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Future Development

What can the G-7 learn from China’s transition to climate-smart growth?

As the leaders of the G-7 gathered for their summit in the U.K., the elephant was not in the room: China and its transition to a climate-smart growth. Over the last decade, China’s CO2 emissions rose by 25 percent to 14.1 billion tons and on a per capita basis increased to 10.1 billion tons a year, just below the OECD average.

Ed Araral

Associate Professor and Director, Lee Kuan Yew School of Public Policy - National University of Singapore

While China’s emissions are very high, the country has also made notable progress in industrial restructuring, energy use efficiency, renewables in its energy mix, greenfield industries, and pilots for a carbon market. President Xi Jinping has said that China will achieve carbon emissions peak ahead of its 2030 target and would aim for net-zero emissions by 2060. More importantly, he also said that it is for China’s “own need to secure sustainable development.”

Since 2005, manufacturing and heavy industries have lowered their share of the GDP from 47 percent in 2005 to 41 percent in 2015, while services increased from 41 percent to 50 percent. This industrial transformation led to improvements in energy use efficiency. Coal consumption decreased to produce thermal power, cement, and steel (Figure 1).

Figure 1.  Energy efficiency improvements in coal thermal plant, cement, and steel

Figure 1. Energy efficiency improvements in coal thermal plant, cement, and steel

Source: The People’s Republic of China Third National Communication on Climate Change (2019).

Energy consumption per unit of transport workload also decreased from 2005 to 2015. For instance, it dropped by 28 percent in railways as China built more energy efficient high-speed railways, 20 percent in waterways, 16 percent in highways, 14 percent for road transport, and 14 percent in aviation. Today, China is the world leader in electric vehicles. China is already ahead of most G-7 countries in transport energy efficiency.

China’s energy consumption mix has also been changing (Figure 2). Coal and oil are still significant but the share of nonfossil energy in primary energy consumption has increased in the last decade.

Figure 2. Growth of renewables in China’s energy mix

Figure 2. Growth of renewables in China’s energy mix

China has introduced a raft of market and nonmarket policy instruments—phasing out of inefficient and energy-intensive industries, energy targets in renewables and electric vehicles, tiered electricity pricing, abolition of consumption tax on low-emission vehicles, and introduction of preferential taxes on clean production and circular economy green bonds. China also mandated a reduction in energy-use targets in state-owned heavy industries, buildings, transportation, agriculture, commercial enterprises and households, and public institutions. Today, 100 percent of new buildings and towns in China are covered by energy conservation standards.

China has also been investing heavily in advanced semiconductors, robots, additive manufacturing, intelligent systems, new-generation aviation equipment, integrated service system for space technologies, intelligent transportation, precision medicine, efficient energy storage and distributed energy system, intelligent materials, circular economy, virtual reality, and interactive film and television. China also has plans to develop aerospace and marine technology, information network, life sciences and nuclear technology. In 2019, these new technologies accounted for about 19 percent of China’s GDP.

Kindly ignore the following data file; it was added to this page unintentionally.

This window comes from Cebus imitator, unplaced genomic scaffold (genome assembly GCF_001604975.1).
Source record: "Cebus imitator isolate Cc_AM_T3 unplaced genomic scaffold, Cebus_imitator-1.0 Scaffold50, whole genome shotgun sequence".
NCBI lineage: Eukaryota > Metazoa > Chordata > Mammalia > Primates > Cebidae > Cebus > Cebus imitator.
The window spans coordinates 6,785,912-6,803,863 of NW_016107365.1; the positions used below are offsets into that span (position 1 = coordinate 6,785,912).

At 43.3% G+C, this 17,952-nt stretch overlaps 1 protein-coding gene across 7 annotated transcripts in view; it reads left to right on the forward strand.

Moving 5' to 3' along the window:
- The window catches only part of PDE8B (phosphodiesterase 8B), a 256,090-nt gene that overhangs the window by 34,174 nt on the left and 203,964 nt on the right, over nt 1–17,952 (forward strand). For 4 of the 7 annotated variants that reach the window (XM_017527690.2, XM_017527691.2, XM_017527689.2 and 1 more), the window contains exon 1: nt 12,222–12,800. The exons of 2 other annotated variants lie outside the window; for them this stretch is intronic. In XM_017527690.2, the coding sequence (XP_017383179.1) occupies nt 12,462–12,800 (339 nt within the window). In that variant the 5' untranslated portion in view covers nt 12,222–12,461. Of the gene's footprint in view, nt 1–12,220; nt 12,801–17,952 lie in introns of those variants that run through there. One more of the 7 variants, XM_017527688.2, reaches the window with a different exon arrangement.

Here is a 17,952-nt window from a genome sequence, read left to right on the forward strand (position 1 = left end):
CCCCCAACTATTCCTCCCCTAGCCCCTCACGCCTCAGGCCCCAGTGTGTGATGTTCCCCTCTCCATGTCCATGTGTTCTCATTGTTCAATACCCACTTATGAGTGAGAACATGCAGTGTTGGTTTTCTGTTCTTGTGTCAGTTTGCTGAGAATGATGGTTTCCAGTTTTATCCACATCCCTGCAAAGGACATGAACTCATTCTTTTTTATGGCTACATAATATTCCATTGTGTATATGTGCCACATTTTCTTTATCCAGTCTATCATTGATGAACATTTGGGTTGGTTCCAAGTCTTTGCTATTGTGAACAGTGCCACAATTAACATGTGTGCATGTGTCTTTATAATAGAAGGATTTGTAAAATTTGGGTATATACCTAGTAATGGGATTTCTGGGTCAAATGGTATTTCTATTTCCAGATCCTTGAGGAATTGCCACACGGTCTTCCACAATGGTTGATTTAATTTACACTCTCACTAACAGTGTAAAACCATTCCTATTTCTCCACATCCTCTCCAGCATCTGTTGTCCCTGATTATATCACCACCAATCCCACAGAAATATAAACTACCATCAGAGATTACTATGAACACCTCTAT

In 2011, China launched seven pilot projects on carbon emissions trading. By end of 2015, the pilots managed to cover 20 industries, at least 2,600 key emission discharging units, and an annual emission allowance of about 1,240 metric tons of CO2 eq. In 2017, China launched a national pilot on CO2 emissions trading, starting with the power generation sector. If successful, this will be a significant milestone in laying the foundations for emissions trading in China.

An important benefit of the carbon tax is the additional revenue generated. At a base price of $40 per metric ton of CO2 (per ton of CO2 emitted), at full operation, China could raise $285 billion in additional revenues from domestic carbon taxes or about 8.5 percent of its total revenues in 2018. This conservative amount could increase to $570 billion by 2050 when carbon prices rise to $80 per ton. This additional source of revenue is especially crucial for China’s heavily indebted local governments, which have very limited fiscal space. Domestic carbon taxes are easier and less controversial to impose compared to property taxes.

While China’s CO2 emissions have seen dramatic increases in recent years, the country has also made significant progress to achieve carbon peak by 2030 and hopefully reach its commitment of net-zero emissions much earlier than 2060. If there is one aspect of U.S.-China rivalry that the rest of the world would welcome, it is that the race to the top—the competition for climate smart growth—could help limit global warming to 1.5 degrees Celsius.

The Future Development blog informs and stimulates debate on key development issues.

This blog was first launched in September 2013 by the World Bank and the Brookings Institution in an effort to hold governments more accountable to poor people and offer solutions to the most prominent development challenges. Continuing this goal, Future Development was re-launched in January 2015 at brookings.edu.

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